Unlike other instances such as Grandville’s delightful artwork I see no satire nor ordinary humor going on here. There’s not much intentional shock value either when you think about it since it shows an impossible scene. It is instead a very matter-of-fact picture of an everyday situation, which is what makes it uncanny of course, but uncanny (as well as slightly humorous) in a way which is very specific of naive furry art. Seems to me that the most distinctive furry art is seldom about grand things like space wars or epic quests. It is usually about pretty mundane stuff, such as chilling out, enjoying hobbies, lovemaking... or waiting in a queue with a “pet” on the leash. These are the situations in which the furry imagination plays its tricks and brings on the unexpected in its own original way.


The 90s truly had to be innocent times if you could feel comfortable writing your phone number on a sexy drawing asking for vocal feedback! I wonder if the artist actually got some calls.

Not a bad picture if you like the odd mix of styles. The body and overall composition come straight from pinups of the 60s and 70s, the head comes straight from Disney’s “Bambi”, but the hair and tail have a thickness to them which is more typical of classic Warner Bros style. The fur pattern too feels like something WB would design rather than Disney. I like the white extending to the armpits, it’s a pretty sensual detail.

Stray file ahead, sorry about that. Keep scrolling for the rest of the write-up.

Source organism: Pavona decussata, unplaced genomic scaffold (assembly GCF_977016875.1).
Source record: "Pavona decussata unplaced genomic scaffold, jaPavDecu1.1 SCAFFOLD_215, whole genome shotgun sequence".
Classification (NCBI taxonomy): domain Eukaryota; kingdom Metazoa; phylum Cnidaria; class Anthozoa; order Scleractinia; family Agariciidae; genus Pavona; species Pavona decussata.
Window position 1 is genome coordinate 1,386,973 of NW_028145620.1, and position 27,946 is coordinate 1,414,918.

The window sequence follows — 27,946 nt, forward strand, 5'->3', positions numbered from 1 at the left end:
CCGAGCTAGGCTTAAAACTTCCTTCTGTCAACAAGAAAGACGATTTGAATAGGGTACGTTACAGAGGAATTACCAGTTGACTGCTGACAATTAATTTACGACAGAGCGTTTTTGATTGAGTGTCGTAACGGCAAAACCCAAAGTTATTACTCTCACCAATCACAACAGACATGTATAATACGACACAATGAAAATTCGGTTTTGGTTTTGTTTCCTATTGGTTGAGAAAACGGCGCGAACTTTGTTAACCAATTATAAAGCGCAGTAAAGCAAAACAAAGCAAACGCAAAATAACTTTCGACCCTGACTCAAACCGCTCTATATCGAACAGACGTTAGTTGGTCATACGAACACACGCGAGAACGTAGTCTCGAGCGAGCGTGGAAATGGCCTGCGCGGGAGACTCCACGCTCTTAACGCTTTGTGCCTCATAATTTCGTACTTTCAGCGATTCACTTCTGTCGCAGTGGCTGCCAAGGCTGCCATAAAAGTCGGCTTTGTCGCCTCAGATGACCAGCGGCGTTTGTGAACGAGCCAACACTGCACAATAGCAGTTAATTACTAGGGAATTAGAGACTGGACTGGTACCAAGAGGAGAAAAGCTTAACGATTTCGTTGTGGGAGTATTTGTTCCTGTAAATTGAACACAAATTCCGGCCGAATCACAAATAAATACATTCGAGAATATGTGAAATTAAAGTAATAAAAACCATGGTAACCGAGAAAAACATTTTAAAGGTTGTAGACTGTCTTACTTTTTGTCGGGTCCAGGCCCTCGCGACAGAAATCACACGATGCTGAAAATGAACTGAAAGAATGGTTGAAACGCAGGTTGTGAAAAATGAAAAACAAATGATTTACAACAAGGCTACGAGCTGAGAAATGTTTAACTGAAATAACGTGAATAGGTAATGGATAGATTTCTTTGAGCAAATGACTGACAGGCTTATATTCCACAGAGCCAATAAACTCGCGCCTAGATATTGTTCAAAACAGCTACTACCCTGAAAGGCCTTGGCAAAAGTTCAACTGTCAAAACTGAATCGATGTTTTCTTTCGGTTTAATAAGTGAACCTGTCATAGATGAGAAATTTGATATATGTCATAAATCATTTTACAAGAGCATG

Sunday, May 21, 2017

Finds in fur.artwork.erotica #2


I've come to love this kind of naive digital style because of the works of Chris Wayan. It is a style born out of the limitations of the media: there were no handy graphic tablets or sophisticated Photoshop brushes twenty years ago, so digital sketching ought to be hastily done with a mouse and little else. Back in the day I thought the style was just crude and sloppy but it's actually ok for conveying a sense of slight alien-ness. Anatomical research is not a concern in this manner of drawing, yet the source animal is recognizable enough and humanlike features are either pleasantly downplayed (the hands) or prompting a distancing effect (the breast).


Early furry art, much like early sci-fi/fantasy fan art, was full of silly geeky ideas like this one.